The Cyber Threat to Utilities Just Got Scarier

Russian hackers have broken into the control rooms of U.S. utilities where they could cause blackouts, federal officials have told the Wall Street Journal.

The Russian hackers, who worked for a shadowy state-sponsored group previously identified as Dragonfly or Energetic Bear, broke into supposedly secure “air gapped” or isolated networks owned by utilities with relative ease by first penetrating the networks of key vendors who had trusted relationships with the power companies., said officials at the Department of Homeland Security.

“They got to the point where they could have thrown switches” and disrupted power flows, said Jonathan Homer, chief of industrial-control-system analysis for DHS.

Federal authorities did not identify which utilities had been compromised.

Needless to say, all manner of groups — from the North American Electric Reliability Council, the federal agency that regulates electric reliability, to PJM Interconnection, which oversees the regional grid of which Virginia is a part, to the electric utilities themselves — are paying very close attention to this issue.  The obvious question for Virginians is this: What can state legislators and regulators do… if anything?

One of the aims of the Grid Modernization and Security Act of 2018, enacted this year, is to upgrade the electric transmission and distribution systems maintained by Dominion Energy, Appalachian Power Co., and the electric cooperatives. Priorities include protecting the grid against terrorist attacks and cyber attacks, although it is not clear yet what additional resources will be allocated to those efforts. Whatever conversation occurs, much of it will be behind closed doors on the not-unreasonable grounds that we don’t want to tip off the bad guys to what we’re doing.

But public involvement would helpful in some areas. What grid configuration would be the most secure? One could make the argument that a centralized grid operated by a handful of players would be easier to protect from cyber-intrusion than a grid with many players that is only as secure as the most vulnerable among them.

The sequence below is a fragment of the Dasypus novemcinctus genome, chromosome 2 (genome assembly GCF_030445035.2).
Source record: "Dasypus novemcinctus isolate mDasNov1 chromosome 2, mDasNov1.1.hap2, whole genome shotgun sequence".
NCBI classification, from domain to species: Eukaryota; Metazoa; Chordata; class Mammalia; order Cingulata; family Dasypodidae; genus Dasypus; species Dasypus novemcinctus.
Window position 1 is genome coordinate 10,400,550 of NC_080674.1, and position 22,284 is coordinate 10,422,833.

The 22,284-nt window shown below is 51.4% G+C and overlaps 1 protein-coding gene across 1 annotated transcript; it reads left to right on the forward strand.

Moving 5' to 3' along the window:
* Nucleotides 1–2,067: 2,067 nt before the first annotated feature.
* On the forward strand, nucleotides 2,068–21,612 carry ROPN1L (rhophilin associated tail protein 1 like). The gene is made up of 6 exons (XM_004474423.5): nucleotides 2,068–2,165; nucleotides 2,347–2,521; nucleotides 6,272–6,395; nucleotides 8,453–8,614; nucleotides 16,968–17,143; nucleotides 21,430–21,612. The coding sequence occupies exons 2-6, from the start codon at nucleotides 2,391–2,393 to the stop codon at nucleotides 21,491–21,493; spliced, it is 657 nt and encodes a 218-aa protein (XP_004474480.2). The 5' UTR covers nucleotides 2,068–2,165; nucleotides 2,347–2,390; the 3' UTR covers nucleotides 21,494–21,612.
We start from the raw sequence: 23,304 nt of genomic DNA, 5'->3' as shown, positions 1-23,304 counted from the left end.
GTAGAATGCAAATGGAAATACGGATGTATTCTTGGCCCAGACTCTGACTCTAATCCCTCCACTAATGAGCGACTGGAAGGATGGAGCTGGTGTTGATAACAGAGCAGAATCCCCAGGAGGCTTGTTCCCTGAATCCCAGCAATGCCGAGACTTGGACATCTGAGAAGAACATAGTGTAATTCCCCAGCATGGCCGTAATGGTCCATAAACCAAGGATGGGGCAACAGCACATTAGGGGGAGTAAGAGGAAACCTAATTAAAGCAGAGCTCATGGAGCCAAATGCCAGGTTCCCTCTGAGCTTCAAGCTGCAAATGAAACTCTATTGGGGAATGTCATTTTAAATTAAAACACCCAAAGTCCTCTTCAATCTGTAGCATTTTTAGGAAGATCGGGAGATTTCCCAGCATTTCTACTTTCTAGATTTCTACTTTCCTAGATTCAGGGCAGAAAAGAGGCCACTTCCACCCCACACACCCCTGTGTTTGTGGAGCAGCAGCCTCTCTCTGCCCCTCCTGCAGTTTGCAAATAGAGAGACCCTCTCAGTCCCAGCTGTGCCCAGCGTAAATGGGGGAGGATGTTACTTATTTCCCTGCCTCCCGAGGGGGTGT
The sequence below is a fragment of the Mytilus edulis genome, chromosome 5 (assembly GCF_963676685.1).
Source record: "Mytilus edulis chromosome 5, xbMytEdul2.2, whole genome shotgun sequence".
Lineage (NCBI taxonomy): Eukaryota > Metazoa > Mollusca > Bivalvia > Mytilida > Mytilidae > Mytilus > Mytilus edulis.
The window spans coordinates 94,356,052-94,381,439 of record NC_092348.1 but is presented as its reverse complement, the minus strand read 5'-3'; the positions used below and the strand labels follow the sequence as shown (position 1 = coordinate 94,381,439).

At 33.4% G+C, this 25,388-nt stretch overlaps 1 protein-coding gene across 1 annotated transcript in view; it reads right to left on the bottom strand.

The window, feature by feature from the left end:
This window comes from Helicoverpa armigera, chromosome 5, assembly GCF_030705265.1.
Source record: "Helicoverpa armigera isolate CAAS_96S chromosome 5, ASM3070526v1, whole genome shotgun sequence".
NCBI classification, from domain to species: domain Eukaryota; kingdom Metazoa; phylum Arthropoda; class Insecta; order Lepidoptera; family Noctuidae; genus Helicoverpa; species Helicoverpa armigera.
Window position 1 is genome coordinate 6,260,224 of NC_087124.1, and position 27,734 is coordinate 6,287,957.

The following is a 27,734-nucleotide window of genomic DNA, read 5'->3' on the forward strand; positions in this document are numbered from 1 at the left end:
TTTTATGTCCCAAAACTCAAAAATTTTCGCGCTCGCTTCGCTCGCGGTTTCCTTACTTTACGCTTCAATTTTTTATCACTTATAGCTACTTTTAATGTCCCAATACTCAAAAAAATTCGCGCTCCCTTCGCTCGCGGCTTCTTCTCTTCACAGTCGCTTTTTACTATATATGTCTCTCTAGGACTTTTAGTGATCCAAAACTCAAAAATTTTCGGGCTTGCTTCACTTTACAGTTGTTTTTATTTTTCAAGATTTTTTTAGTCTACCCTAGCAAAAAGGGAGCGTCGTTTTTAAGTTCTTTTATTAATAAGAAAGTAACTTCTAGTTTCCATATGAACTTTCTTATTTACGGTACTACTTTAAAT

Conversely, one could argue that a distributed grid would be preferable. It would be easier for the Russkies (or Chinese, or Iranians, or North Koreans) to take out, say, a nuclear power plant or to overload a critical transmission line than it would be to take out thousands of small rooftop generators connected by a micro-grid.

The answers to such questions would shape the kind of electric grid that will best serve the interests of all Virginians.

Bacon’s Rebellion is in the process of organizing a roundtable on the Future Grid to discuss issues just like this. Right now, we are looking for a neutral venue (not tied to any particular faction or interest group) to host the first meeting. If you would like to participate or can suggest a meeting location, please contact me.

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10 responses to “The Cyber Threat to Utilities Just Got Scarier”

  1. LarrytheG Avatar

    Here’s the likely narrative from our beloved leader. ” This is fear-mongering by the Lame Stream Media… there is no Russian threat.. it’s a bogus narrative to deflect from Hillary and the Dems losing” !!!!

    Seriously, how can we take any of this seriously if the POTUS blows it off?

  2. TooManyTaxes Avatar

    Interestingly, I heard on CNN this morning that the Russian hacking into the electric grid/production system in the United States began in 2014. Hmmm?
    Let me see. As I recall, our president was Barack Obama then. How come we didn’t hear about this back then? Oh, I know. It’s inconsistent with the political agenda of the Ministry of Enlightenment and Propaganda and the rest of the Goebbels Gang.

  3. Larry and TMT, the worst thing we can do is derail discussion of the cyber-security issue with partisan politics!

    If I had to choose, I’d agree with TMT, but I really don’t want the conversation to veer off in this direction. It’s not helpful at all.

    1. LarrytheG Avatar

      If you follow TMT – you’d just be taking the right-wing bait…on this and other issues:

      Obama Order Sped Up Wave of Cyberattacks Against Iran

      Do you think if Obama was ordering cyber strikes against our adversaries that he was not also aware of our own vulnerabilities?

      The difference is that unlike the current POTUS – he kept his mouth shut on these issues AND he DID listen to and rely on his intelligence agencies.

      Obama warns of power grid’s lagging cyber defenses |
      10/29/15 04:18